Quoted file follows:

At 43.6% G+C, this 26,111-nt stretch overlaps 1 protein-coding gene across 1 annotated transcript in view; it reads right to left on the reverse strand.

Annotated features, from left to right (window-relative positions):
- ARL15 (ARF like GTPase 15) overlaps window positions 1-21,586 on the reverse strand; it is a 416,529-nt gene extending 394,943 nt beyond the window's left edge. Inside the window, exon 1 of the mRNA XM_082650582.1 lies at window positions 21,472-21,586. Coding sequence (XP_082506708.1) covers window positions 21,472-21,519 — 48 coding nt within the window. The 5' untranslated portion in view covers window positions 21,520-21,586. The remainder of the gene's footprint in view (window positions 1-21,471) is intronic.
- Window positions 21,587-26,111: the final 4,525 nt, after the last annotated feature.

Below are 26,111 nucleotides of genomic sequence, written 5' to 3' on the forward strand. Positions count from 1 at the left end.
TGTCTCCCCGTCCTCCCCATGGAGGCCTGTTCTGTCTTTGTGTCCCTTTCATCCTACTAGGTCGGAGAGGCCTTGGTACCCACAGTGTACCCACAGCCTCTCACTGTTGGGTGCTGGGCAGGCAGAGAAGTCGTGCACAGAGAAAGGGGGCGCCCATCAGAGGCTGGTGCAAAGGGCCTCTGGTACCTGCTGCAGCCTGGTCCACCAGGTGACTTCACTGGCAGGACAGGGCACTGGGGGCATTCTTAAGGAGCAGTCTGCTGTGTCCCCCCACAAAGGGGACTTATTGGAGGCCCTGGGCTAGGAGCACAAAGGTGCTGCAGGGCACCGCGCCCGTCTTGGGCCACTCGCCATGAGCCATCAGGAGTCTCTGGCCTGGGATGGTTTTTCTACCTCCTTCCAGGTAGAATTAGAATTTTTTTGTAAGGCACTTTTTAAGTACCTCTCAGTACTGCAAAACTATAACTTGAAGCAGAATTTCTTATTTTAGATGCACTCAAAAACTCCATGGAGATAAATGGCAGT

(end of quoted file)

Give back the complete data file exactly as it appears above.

At 43.6% G+C, this 26,111-nt stretch overlaps 1 protein-coding gene across 1 annotated transcript in view; it reads right to left on the reverse strand.

Annotated features, from left to right (window-relative positions):
- ARL15 (ARF like GTPase 15) overlaps window positions 1-21,586 on the reverse strand; it is a 416,529-nt gene extending 394,943 nt beyond the window's left edge. Inside the window, exon 1 of the mRNA XM_082650582.1 lies at window positions 21,472-21,586. Coding sequence (XP_082506708.1) covers window positions 21,472-21,519 — 48 coding nt within the window. The 5' untranslated portion in view covers window positions 21,520-21,586. The remainder of the gene's footprint in view (window positions 1-21,471) is intronic.
- Window positions 21,587-26,111: the final 4,525 nt, after the last annotated feature.

Below are 26,111 nucleotides of genomic sequence, written 5' to 3' on the forward strand. Positions count from 1 at the left end.
TGTCTCCCCGTCCTCCCCATGGAGGCCTGTTCTGTCTTTGTGTCCCTTTCATCCTACTAGGTCGGAGAGGCCTTGGTACCCACAGTGTACCCACAGCCTCTCACTGTTGGGTGCTGGGCAGGCAGAGAAGTCGTGCACAGAGAAAGGGGGCGCCCATCAGAGGCTGGTGCAAAGGGCCTCTGGTACCTGCTGCAGCCTGGTCCACCAGGTGACTTCACTGGCAGGACAGGGCACTGGGGGCATTCTTAAGGAGCAGTCTGCTGTGTCCCCCCACAAAGGGGACTTATTGGAGGCCCTGGGCTAGGAGCACAAAGGTGCTGCAGGGCACCGCGCCCGTCTTGGGCCACTCGCCATGAGCCATCAGGAGTCTCTGGCCTGGGATGGTTTTTCTACCTCCTTCCAGGTAGAATTAGAATTTTTTTGTAAGGCACTTTTTAAGTACCTCTCAGTACTGCAAAACTATAACTTGAAGCAGAATTTCTTATTTTAGATGCACTCAAAAACTCCATGGAGATAAATGGCAGT